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The retained root and consent

Post date: 20/09/2018 | Time to read article: 3 mins

The information within this article was correct at the time of publishing. Last updated 14/11/2018

A patient attended at a new dentist for the first time, complaining of problems with a broken tooth. The patient had not seen a dentist for many months prior to that and was aware that the tooth had been progressively breaking; as she was now experiencing discomfort, she wanted the tooth to be removed. The tooth that was breaking was the UL3 and was a cantilever bridge retainer for a missing UL2. The patient explained that she was keen to have implants provided in the near future as she did not want gaps at the front of her mouth, nor did she want another bridge.

The dentist carried out the usual assessments and investigations and took a periapical x-ray of the area, which identified a grossly carious UL3 with a periapical area. Even though the x-ray image was not clear, with good lighting, a buried root could also be seen at UL2. The dentist did not record that a retained root was present at UL2; however, he did recall telling the patient of it at the subsequent appointment, advising that as it was deeply buried and not causing problems it could be left in situ. At the appointment to remove the grossly carious
UL3, surgical removal was required as the tooth was so grossly decayed. The dentist raised a flap, removed the tooth and sutures were placed. The patient did not return for a review and the dentist did not see the patient again.

Two years later, the dentist received a letter of complaint. The patient reported that six months after removal of the broken tooth (UL3), the patient had attended another practice to discuss implant treatment at the site of the UL23. The new practitioner had advised the patient that in order to go ahead with dental implant treatment, she would need to have the retained root (UL2) removed first as it was at the site where an implant would be placed. This would involve a surgical procedure, followed by a period of healing prior to implant placement. The patient was confused as she was not aware of the retained root of UL2 and understood that the root of UL3 had already been removed six months earlier. The new dentist showed the patient the retained root, identified following a cone beam CT scan and which on careful review was also visible on a PA film that had been exposed.

The patient’s complaint to the earlier dentist was that he should have identified that there was another root present six months earlier and, had the patient been told of its presence or that it may need to be removed to have implants, she would have opted to have it removed at the same time even when there were no symptoms.

The patient would have preferred to avoid a second and additional surgery, and could have avoided waiting another six months for healing. The dentist could recall telling the patient about the root, but the records did not reflect the conversation and there was no report in the records that a retained root at UL2 was present. The dentist’s view was that even if he had identified it, as it was asymptomatic at the time, he would not have removed it, as there was no indication for its removal and this would have been the advice given to the patient.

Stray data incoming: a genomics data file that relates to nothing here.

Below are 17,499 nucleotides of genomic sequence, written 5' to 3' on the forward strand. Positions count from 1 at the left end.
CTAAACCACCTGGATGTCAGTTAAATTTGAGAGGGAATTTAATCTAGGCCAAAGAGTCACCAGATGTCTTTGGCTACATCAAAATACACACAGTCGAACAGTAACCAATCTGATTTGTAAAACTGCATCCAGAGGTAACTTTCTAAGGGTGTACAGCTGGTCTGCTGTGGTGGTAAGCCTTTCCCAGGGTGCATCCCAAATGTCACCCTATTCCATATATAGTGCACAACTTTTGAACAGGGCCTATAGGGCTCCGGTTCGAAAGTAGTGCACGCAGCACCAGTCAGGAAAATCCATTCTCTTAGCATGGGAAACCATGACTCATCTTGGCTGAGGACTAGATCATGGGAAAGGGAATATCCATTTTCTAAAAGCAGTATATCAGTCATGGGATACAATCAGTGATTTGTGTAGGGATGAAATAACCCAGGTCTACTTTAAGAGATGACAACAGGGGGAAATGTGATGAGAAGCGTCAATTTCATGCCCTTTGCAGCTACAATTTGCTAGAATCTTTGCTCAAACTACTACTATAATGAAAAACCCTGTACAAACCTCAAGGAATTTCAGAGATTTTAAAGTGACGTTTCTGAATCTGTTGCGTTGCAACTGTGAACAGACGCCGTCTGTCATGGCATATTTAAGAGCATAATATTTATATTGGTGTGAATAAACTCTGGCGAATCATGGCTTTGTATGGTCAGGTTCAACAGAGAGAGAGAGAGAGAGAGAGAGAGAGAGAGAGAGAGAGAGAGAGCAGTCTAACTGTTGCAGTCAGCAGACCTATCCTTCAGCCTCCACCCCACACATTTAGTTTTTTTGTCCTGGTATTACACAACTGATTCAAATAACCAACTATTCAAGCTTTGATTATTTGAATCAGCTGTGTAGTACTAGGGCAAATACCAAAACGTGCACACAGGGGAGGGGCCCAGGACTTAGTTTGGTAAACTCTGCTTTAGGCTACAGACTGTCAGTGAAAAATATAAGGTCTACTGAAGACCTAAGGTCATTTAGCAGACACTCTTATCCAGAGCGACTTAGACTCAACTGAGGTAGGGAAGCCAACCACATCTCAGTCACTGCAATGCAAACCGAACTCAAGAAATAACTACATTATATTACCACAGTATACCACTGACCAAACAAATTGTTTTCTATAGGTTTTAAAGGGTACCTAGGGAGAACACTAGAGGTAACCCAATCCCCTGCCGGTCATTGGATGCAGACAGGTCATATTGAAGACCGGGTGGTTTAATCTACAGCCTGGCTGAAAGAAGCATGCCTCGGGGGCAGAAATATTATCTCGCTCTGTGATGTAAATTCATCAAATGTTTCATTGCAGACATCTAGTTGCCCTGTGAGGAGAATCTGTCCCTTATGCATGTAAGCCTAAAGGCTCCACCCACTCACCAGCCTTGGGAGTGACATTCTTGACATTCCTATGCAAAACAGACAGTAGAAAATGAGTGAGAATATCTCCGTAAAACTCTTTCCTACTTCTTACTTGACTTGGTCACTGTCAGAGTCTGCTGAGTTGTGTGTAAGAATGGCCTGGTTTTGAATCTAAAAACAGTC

It was identified to the dentist by Dental Protection that his records did not reflect the nature of the conversation that took place with the patient when she first attended with the broken UL3. This was identified as an area of vulnerability. Concern was also raised in that the patient was not informed of all the risks or options of leaving a root in situ, including that a second surgical procedure would be required if it needed removal in the future prior to implant placement, and therefore it could be argued that valid consent had not been obtained when the UL3 was extracted.

Dental Protection discussed with the member in question whether they would be prepared to offer a refund of the cost of the extraction at UL3 in view of the patient’s dissatisfaction, or alternatively consider offering a contribution towards the cost of extraction at UL2. It was considered that as the surgery to have the UL2 removed could have been avoided, a contribution to this amount would be preferable. The patient was asked to send a copy of the treatment plan and invoice from the new practitioner to demonstrate the cost to have UL2 extracted. With Dental Protection’s advice and assistance, a letter was drafted that offered the patient an apology, and the complaint was resolved with a contribution towards the cost of the extraction of the retained root at UL2.


  • Ensure that the records accurately represent the true nature of any conversation that takes place and the advice given.
  • The material risks need to be discussed with patients, which should be tailored to the specific patient. This includes giving the patient information about the treatment options and pros (benefits) and risks (cons) of these options.
  • In this case, the patient had explicitly expressed that she wished to have implants placed in the edentulous sites and the material risk of leaving the root in situ was not identified or discussed.

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